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Finnish police have announced that they will monitor the internet more rigorously for evidence of extremist plots following last week’s twin massacres in neighbouring Norway.
Deputy police commissioner Robin Lardot said his forces will play closer attention to fragmented pieces of information — known as “weak signals” — in case they connect to a credible terrorist threat.
The concept of weak signals is lifted from the world of corporate Strategic Early Warning Systems. The weak signals are anything discontinuous, or new, within the structure of a system.
Lardot told public YLE radio that Finnish police previously enhanced their online surveillance after a 22 year old student gunned down 10 people at a vocational school in the central town of Kauhajoki in September 2008.
The gunman in the Kauhajoki shooting, who also killed himself, had dropped hints about his plans before carrying out the attack, as in the Norwegian case, Lardot said.
As a result of these hints, the strongest of which was a video posted online a week before the shooting, police had interviewed the gunman. They had decided, however, that they did not have sufficient evidence to revoke his temporary gun license.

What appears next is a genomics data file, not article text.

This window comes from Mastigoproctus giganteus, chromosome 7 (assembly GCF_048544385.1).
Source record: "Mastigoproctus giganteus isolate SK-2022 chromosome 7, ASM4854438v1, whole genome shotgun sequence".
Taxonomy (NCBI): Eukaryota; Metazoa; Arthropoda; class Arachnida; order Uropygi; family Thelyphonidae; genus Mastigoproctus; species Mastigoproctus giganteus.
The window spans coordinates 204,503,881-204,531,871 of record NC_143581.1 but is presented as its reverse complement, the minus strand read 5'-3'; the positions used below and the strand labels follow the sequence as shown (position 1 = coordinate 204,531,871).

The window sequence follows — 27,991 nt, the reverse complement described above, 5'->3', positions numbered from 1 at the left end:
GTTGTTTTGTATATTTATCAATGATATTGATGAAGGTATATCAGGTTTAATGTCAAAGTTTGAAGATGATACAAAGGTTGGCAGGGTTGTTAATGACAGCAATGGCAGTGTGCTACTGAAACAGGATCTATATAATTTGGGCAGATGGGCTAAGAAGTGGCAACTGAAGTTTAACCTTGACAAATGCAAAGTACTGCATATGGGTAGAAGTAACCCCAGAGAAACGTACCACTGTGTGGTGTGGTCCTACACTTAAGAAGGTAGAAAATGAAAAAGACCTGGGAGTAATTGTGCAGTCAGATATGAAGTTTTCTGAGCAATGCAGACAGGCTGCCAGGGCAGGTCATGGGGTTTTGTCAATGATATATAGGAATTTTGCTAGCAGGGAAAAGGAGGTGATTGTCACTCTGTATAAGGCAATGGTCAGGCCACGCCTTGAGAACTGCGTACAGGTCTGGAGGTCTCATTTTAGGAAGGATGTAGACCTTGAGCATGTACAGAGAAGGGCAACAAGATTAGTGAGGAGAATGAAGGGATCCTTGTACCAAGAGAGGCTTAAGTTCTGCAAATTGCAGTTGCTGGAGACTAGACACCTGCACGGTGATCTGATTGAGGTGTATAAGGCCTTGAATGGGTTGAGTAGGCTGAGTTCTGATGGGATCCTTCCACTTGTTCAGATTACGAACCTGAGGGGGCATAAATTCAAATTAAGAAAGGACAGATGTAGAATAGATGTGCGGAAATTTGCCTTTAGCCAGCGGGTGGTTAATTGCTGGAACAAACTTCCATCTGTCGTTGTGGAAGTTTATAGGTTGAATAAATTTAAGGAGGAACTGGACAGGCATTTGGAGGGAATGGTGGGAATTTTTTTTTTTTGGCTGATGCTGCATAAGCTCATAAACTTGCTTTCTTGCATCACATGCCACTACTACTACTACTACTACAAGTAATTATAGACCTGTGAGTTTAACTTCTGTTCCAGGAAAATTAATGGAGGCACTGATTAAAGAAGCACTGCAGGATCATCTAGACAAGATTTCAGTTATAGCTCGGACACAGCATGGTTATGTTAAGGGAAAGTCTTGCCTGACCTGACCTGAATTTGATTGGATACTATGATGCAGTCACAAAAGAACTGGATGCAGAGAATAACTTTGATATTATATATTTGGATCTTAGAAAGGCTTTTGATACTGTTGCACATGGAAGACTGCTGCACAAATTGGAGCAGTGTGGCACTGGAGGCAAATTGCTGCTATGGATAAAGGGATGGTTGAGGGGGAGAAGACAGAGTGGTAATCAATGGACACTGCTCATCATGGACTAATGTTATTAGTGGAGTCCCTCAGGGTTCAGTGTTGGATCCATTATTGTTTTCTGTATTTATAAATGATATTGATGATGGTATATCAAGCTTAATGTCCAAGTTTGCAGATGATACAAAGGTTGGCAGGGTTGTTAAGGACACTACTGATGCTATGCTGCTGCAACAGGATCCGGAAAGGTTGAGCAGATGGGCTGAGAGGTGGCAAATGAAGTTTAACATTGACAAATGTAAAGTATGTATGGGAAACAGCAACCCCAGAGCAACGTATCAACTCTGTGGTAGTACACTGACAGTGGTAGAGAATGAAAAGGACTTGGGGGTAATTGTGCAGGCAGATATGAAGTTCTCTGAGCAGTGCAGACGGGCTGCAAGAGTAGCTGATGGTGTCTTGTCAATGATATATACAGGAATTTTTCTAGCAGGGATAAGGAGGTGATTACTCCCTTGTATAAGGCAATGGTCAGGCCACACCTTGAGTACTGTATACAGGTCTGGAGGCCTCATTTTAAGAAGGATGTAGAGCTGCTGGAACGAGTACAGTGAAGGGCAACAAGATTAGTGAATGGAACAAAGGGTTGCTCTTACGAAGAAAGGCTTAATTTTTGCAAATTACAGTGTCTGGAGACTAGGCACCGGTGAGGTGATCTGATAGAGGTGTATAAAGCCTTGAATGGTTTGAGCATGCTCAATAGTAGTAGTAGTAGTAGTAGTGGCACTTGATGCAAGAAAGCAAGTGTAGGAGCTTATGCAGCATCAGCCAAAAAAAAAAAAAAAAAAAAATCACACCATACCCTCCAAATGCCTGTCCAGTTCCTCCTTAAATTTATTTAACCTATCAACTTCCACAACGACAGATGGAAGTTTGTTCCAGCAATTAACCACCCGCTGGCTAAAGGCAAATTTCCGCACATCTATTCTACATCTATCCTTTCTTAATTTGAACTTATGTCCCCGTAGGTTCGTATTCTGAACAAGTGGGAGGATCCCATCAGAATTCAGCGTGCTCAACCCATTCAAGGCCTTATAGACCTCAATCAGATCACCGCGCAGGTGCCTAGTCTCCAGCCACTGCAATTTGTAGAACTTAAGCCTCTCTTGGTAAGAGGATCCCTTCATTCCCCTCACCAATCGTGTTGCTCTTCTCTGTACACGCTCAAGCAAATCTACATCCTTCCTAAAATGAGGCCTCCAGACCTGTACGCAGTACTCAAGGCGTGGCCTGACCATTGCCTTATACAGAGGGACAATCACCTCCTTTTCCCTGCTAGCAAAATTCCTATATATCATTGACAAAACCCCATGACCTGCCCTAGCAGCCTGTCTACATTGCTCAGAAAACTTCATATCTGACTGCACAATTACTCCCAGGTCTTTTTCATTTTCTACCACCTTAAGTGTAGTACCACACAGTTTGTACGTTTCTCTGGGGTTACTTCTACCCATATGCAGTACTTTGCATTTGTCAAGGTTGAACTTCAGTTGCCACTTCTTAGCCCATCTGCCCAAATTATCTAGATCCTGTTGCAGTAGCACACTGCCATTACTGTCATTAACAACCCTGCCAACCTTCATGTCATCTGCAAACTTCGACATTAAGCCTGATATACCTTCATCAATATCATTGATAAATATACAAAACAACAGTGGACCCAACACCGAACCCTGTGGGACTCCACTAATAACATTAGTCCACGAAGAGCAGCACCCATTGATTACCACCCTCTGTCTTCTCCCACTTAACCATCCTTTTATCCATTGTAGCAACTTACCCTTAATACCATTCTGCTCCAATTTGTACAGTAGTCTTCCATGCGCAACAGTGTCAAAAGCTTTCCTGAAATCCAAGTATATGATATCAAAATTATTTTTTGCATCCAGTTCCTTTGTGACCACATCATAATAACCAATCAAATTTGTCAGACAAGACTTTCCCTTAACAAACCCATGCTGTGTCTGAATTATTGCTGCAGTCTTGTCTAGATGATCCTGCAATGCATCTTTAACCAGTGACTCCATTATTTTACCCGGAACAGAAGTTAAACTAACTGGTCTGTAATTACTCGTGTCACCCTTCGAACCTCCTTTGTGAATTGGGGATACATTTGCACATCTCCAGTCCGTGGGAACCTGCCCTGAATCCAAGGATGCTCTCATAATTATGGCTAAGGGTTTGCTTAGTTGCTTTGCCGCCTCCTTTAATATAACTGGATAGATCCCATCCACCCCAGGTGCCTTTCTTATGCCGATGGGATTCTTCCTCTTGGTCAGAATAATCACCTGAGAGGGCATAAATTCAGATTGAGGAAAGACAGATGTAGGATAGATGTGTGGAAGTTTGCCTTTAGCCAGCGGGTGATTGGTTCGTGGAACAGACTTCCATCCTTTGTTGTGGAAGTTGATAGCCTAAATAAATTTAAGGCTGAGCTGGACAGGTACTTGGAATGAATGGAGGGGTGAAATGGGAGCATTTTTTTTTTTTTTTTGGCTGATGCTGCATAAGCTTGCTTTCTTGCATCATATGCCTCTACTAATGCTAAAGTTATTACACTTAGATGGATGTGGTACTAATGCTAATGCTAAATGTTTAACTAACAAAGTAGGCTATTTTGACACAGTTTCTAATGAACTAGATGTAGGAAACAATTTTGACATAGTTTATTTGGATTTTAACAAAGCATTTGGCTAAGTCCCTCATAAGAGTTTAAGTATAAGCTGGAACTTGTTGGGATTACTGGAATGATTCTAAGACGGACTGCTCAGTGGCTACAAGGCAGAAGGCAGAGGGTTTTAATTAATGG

In both cases “the perpetrators had a need to say that they were preparing something like this,” Lardot added.
Anders Behring Breivik, who has claimed responsibility for the Friday attacks in Norway that killed at least 76, was a member of a Swedish neo-Nazi Internet forum, according to Stockholm-based Expo foundation, which monitors far-right web activity.
Behring Breivik had also posted a 1 500 page manifesto online prior carrying out the massive car bomb and subsequent mass shooting that killed 76 people.–AFP with Staff Reporting